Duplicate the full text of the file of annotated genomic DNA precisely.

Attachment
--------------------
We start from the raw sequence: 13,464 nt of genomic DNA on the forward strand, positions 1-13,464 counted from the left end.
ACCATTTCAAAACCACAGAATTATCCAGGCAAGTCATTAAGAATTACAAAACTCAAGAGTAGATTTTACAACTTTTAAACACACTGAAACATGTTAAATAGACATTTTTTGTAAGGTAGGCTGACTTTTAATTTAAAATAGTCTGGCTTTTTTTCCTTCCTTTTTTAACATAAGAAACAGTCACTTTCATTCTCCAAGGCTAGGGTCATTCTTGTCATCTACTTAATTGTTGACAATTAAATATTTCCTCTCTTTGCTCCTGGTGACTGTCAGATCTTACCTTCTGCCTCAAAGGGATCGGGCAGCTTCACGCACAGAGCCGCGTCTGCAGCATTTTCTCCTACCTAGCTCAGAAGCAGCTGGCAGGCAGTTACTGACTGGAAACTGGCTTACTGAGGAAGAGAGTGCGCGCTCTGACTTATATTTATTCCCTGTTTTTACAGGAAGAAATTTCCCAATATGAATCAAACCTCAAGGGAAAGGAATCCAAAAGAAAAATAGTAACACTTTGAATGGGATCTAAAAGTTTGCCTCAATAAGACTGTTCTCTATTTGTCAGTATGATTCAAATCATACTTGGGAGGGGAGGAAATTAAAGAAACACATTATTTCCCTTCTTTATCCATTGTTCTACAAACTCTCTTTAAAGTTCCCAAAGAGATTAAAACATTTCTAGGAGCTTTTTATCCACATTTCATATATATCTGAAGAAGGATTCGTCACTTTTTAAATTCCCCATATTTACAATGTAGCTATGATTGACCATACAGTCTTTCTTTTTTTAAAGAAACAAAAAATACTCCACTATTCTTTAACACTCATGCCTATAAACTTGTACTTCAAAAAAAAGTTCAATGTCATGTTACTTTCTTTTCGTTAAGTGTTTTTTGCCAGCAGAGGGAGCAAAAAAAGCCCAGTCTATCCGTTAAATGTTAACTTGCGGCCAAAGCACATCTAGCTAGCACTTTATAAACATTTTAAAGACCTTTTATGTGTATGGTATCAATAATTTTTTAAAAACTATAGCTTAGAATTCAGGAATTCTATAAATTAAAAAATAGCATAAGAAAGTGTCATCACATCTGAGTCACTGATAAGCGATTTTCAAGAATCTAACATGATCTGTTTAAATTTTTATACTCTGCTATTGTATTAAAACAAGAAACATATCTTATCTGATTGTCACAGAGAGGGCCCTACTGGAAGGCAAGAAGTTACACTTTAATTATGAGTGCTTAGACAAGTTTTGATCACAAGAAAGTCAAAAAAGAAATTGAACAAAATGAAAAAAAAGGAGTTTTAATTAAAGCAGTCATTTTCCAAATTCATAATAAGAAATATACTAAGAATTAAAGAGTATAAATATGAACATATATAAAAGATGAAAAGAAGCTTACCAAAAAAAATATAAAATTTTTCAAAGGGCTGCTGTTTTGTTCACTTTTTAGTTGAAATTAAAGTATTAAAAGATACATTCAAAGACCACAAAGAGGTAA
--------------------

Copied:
We start from the raw sequence: 13,464 nt of genomic DNA on the forward strand, positions 1-13,464 counted from the left end.
ACCATTTCAAAACCACAGAATTATCCAGGCAAGTCATTAAGAATTACAAAACTCAAGAGTAGATTTTACAACTTTTAAACACACTGAAACATGTTAAATAGACATTTTTTGTAAGGTAGGCTGACTTTTAATTTAAAATAGTCTGGCTTTTTTTCCTTCCTTTTTTAACATAAGAAACAGTCACTTTCATTCTCCAAGGCTAGGGTCATTCTTGTCATCTACTTAATTGTTGACAATTAAATATTTCCTCTCTTTGCTCCTGGTGACTGTCAGATCTTACCTTCTGCCTCAAAGGGATCGGGCAGCTTCACGCACAGAGCCGCGTCTGCAGCATTTTCTCCTACCTAGCTCAGAAGCAGCTGGCAGGCAGTTACTGACTGGAAACTGGCTTACTGAGGAAGAGAGTGCGCGCTCTGACTTATATTTATTCCCTGTTTTTACAGGAAGAAATTTCCCAATATGAATCAAACCTCAAGGGAAAGGAATCCAAAAGAAAAATAGTAACACTTTGAATGGGATCTAAAAGTTTGCCTCAATAAGACTGTTCTCTATTTGTCAGTATGATTCAAATCATACTTGGGAGGGGAGGAAATTAAAGAAACACATTATTTCCCTTCTTTATCCATTGTTCTACAAACTCTCTTTAAAGTTCCCAAAGAGATTAAAACATTTCTAGGAGCTTTTTATCCACATTTCATATATATCTGAAGAAGGATTCGTCACTTTTTAAATTCCCCATATTTACAATGTAGCTATGATTGACCATACAGTCTTTCTTTTTTTAAAGAAACAAAAAATACTCCACTATTCTTTAACACTCATGCCTATAAACTTGTACTTCAAAAAAAAGTTCAATGTCATGTTACTTTCTTTTCGTTAAGTGTTTTTTGCCAGCAGAGGGAGCAAAAAAAGCCCAGTCTATCCGTTAAATGTTAACTTGCGGCCAAAGCACATCTAGCTAGCACTTTATAAACATTTTAAAGACCTTTTATGTGTATGGTATCAATAATTTTTTAAAAACTATAGCTTAGAATTCAGGAATTCTATAAATTAAAAAATAGCATAAGAAAGTGTCATCACATCTGAGTCACTGATAAGCGATTTTCAAGAATCTAACATGATCTGTTTAAATTTTTATACTCTGCTATTGTATTAAAACAAGAAACATATCTTATCTGATTGTCACAGAGAGGGCCCTACTGGAAGGCAAGAAGTTACACTTTAATTATGAGTGCTTAGACAAGTTTTGATCACAAGAAAGTCAAAAAAGAAATTGAACAAAATGAAAAAAAAGGAGTTTTAATTAAAGCAGTCATTTTCCAAATTCATAATAAGAAATATACTAAGAATTAAAGAGTATAAATATGAACATATATAAAAGATGAAAAGAAGCTTACCAAAAAAAATATAAAATTTTTCAAAGGGCTGCTGTTTTGTTCACTTTTTAGTTGAAATTAAAGTATTAAAAGATACATTCAAAGACCACAAAGAGGTAA